Why the job market for “young” college graduates is NOT as bad as people think

I just read a New York Post article on Digg that reported how earning a college degree isn’t worth it, financially and intellectually.

Jack Hough writes:  “A student who secures a degree is increasingly unlikely to make up its cost, despite higher pay, and the employer who requires a degree puts faith in a system whose standards are slipping.”  The basis for this slippage in the degree system’s standards is that degrees are becoming increasingly easy to earn, but increasingly difficult to afford.  According to the U.S. Department of Education, rising tuition and fees outpaced inflation by 36% at private colleges and 51% at public ones from 1995 to 2005.  But the actual substinance of the education these tuition and fees paid for dropped, as the department also reported that literacy levels for college graduates fell sharply over a similar period (1991 to 2003).

In effect, employers are becoming increasingly unimpressed with a college degree, especially as, according to the U.S. Bureau of Labor Statistics, almost 10 percent of the U.S. population is unemployed and competing for work.  Earlier this summer, CNN reported that only 18 percent of students who graduated this May will find a job in the coming months.  In other words, for every 10 students who just graduated, less than two are able to find a full-time job.   That leaves the other 81 percent of us competing with 10 percent of the population (most of which are layoffs from higher positions who have much more experience than us college grads).

In other words, if you just graduated from college, your degree is not enough to an employer.  You have to discover a unique selling point that makes you more valuable than the guy with 25 years of working experience.  That unique selling point for most of you is the fact that just about every employer out there is itching to implement social media into his or her marketing strategy.  These employers are desperate to find people who can help leverage this technology to their strategic advantage, and our generation has the unique ability to naturally fill that void (at usually a much cheaper price).  What they see as a “brand new phenomenon” is the same simple technology we’ve been using since we were all in middle school.  Growing your expertise in this area is the key to standing out among a bunch of “more experienced” job applicants who still use Windows 98 and have no idea what SEO means.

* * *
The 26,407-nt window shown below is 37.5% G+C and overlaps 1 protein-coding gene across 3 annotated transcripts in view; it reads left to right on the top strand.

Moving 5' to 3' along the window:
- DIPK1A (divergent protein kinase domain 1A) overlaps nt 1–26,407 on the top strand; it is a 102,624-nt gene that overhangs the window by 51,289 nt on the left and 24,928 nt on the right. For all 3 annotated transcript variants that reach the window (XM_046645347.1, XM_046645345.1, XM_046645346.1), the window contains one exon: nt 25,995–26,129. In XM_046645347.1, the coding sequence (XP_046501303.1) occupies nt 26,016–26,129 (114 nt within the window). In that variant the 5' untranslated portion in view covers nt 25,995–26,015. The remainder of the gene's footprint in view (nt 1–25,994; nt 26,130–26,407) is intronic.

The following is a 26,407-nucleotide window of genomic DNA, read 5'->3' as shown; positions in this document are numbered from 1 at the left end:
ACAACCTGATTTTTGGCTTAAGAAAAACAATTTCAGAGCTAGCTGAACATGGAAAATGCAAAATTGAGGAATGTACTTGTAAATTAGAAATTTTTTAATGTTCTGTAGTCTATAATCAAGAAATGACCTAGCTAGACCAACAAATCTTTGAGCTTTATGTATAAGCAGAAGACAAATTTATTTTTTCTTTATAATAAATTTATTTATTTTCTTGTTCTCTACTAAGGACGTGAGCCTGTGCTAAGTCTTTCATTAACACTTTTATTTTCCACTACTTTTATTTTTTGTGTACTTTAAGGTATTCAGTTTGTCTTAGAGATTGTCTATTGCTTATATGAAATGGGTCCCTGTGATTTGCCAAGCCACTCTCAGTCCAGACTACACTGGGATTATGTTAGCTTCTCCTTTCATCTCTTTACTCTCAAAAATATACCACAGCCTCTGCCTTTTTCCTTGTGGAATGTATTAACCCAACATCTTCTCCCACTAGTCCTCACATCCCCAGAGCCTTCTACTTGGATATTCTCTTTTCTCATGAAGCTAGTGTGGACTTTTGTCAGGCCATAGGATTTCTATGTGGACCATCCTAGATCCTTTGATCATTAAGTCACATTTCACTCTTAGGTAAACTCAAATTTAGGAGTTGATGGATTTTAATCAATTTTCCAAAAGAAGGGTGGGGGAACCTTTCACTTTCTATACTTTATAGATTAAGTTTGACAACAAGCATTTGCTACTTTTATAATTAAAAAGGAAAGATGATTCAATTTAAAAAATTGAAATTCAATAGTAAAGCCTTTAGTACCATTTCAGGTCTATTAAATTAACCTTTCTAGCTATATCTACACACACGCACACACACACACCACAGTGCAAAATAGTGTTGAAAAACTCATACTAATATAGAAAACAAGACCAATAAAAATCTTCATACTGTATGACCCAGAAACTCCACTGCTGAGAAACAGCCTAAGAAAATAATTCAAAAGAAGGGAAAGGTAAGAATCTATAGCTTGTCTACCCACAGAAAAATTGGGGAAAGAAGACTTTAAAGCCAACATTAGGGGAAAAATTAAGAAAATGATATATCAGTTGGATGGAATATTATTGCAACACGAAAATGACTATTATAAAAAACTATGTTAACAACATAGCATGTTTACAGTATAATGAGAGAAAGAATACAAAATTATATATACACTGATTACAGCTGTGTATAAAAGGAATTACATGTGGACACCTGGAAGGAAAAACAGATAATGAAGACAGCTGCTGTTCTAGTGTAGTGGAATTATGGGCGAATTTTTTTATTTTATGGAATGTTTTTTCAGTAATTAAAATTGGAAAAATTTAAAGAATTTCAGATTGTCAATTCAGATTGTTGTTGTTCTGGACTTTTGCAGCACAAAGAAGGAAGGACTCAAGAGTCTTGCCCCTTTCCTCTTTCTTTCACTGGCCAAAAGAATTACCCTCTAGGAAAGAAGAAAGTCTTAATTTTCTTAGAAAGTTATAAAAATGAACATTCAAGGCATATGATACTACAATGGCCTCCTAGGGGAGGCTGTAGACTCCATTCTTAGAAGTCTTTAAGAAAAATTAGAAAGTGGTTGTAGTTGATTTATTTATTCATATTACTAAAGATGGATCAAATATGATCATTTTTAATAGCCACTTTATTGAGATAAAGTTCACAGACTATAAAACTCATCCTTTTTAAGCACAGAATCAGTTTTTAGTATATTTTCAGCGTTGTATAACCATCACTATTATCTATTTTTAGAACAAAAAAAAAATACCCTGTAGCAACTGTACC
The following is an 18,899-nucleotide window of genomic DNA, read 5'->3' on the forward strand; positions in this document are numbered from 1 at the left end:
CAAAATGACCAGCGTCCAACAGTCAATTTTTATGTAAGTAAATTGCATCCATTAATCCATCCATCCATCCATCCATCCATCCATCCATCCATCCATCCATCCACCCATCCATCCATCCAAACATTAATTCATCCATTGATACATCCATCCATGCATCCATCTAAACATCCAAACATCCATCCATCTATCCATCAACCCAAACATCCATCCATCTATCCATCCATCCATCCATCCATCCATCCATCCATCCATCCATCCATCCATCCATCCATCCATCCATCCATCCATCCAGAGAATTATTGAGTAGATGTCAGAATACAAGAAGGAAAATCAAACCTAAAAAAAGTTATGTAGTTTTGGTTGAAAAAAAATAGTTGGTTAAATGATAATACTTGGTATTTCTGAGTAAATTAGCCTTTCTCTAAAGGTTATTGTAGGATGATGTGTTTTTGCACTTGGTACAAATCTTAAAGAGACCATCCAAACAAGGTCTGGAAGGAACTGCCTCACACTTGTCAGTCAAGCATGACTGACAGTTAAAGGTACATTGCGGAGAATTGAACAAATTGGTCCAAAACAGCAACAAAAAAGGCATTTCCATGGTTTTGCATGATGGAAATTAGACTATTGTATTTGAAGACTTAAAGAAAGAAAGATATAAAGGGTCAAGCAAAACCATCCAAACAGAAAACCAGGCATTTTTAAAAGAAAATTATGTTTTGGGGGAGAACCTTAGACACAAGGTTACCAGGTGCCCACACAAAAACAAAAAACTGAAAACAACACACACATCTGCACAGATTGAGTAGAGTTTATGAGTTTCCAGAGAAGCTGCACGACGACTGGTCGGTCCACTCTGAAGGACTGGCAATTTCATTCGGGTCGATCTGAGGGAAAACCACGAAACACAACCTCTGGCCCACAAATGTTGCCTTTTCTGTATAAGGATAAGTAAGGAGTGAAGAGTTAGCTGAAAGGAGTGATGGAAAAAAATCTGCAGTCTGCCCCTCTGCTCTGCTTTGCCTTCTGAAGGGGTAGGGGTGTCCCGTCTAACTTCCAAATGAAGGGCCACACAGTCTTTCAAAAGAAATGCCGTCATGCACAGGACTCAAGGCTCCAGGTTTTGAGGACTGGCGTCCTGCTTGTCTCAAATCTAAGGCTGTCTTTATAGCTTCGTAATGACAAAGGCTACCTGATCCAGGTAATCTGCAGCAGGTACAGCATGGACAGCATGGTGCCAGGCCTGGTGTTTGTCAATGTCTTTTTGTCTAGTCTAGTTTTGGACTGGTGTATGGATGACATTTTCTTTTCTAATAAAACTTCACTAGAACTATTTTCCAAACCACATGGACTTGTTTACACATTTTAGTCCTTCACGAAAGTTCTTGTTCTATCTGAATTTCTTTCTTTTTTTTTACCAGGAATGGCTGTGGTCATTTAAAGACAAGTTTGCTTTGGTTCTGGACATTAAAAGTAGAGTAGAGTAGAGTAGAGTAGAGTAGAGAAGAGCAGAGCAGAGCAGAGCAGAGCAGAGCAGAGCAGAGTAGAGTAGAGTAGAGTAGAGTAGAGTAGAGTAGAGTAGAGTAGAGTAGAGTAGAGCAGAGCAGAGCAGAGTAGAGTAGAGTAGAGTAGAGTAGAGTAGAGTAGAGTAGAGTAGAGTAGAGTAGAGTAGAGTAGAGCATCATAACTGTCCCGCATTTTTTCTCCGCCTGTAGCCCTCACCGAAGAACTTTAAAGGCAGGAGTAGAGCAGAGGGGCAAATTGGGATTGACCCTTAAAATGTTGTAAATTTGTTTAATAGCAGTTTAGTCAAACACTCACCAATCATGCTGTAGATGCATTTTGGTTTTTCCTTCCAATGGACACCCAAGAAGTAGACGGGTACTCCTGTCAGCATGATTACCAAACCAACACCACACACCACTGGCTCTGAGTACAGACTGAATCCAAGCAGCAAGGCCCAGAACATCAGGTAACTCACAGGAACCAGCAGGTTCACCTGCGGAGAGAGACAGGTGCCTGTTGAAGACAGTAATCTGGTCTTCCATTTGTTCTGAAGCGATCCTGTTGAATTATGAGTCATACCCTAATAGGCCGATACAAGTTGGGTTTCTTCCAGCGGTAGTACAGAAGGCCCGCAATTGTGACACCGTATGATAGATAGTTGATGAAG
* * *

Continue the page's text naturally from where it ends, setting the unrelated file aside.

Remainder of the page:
National and statewide newspapers — with the exception of niche publications  and local newspapers — simply cannot compete with a medium as inexpensive and widely used as online content.   It is as natural as survival of the fittest, but it’s not necessarily a bad thing.   The decline of traditional media is more of a threat to people now being laid off than it is to our generation.   The process of retrieving information  and the way people connect with one another is inevitably  shifting to the Web, and employers need people who understand how to strategically use these tools to reach their evolving markets, which is where we fit in.

As more and more companies begin to completely rethink their traditional business models, doors are beginning to open us up to a market geared toward a culture we already know and understand.   The stage is being set for an economy that is increasingly dependant on the unique skills and knowledge our generation learned to embrace years ago.

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3 comments

  1. “That unique selling point for most of you is the fact that just about every employer out there is itching to implement social media into his or her marketing strategy.”

    Hate to break it to ya’, kid, but that “unique selling point” is that you cost a hell of a lot less than the guy with 25 years of experience. Social media marketing is not rocket science. Even an old guy like me learned it in about 15 minutes.

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